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Circ Cardiovasc Genet. 2016 Feb;9(1):37-44. doi: 10.1161/CIRCGENETICS.115.001096. Epub 2015 Nov 18.

Genetic Susceptibility to Lipid Levels and Lipid Change Over Time and Risk of Incident Hyperlipidemia in Chinese Populations.

Abstract

BACKGROUND:

Multiple genetic loci associated with lipid levels have been identified predominantly in Europeans, and the issue of to what extent these genetic loci can predict blood lipid levels increases over time and the incidence of future hyperlipidemia remains largely unknown.

METHODS AND RESULTS:

We conducted a meta-analysis of genome-wide association studies of lipid levels in 8344 subjects followed by replication studies including 14 739 additional individuals. We replicated 17 previously reported loci. We also newly identified 3 Chinese-specific variants in previous regions (HLA-C, LIPG, and LDLR) with genome-wide significance. Almost all the variants contributed to lipid levels change and incident hyperlipidemia >8.1-year follow-up among 6428 individuals of a prospective cohort study. The strongest associations for lipid levels change were detected at LPL, TRIB1, APOA1-C3-A4-A5, LIPC, CETP, and LDLR (P range from 4.84×10(-4) to 4.62×10(-18)), whereas LPL, TRIB1, ABCA1, APOA1-C3-A4-A5, CETP, and APOE displayed significant strongest associations for incident hyperlipidemia (P range from 1.20×10(-3) to 4.67×10(-16)). The 4 lipids genetic risk scores were independently associated with linear increases in their corresponding lipid levels and risk of incident hyperlipidemia. A C-statistics analysis showed significant improvement in the prediction of incident hyperlipidemia on top of traditional risk factors including the baseline lipid levels.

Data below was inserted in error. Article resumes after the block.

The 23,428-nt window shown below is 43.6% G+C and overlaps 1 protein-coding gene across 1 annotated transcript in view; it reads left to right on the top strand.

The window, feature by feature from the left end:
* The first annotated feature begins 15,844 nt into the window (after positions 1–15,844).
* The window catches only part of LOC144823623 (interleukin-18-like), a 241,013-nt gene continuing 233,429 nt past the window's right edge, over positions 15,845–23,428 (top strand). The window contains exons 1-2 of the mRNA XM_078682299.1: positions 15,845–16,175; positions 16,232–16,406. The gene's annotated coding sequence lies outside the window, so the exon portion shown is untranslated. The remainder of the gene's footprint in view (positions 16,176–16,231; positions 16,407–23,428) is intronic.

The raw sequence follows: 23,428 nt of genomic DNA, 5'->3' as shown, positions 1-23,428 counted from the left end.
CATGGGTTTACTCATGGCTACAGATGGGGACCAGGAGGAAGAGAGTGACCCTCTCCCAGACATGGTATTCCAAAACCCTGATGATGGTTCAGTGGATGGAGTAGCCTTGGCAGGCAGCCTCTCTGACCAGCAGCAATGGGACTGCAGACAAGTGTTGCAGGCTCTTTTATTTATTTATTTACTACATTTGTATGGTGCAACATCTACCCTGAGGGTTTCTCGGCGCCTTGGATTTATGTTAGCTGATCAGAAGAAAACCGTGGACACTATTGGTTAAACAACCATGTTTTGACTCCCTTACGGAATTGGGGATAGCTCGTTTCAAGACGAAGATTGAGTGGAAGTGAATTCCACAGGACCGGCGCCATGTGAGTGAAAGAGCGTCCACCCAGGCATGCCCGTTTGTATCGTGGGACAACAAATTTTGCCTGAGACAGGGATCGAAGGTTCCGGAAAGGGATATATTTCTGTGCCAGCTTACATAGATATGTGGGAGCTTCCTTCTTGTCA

CONCLUSIONS:

These findings identified some evidence for allelic heterogeneity in Chinese when compared with Europeans in relation to lipid associations. The individual variants and those cumulative effects were independent risk factors for lipids increase and incident hyperlipidemia.

KEYWORDS:

genetic loci; genome-wide association study; hyperlipidemia; incidence; lipids

PMID:
26582766
DOI:
10.1161/CIRCGENETICS.115.001096
[Indexed for MEDLINE]

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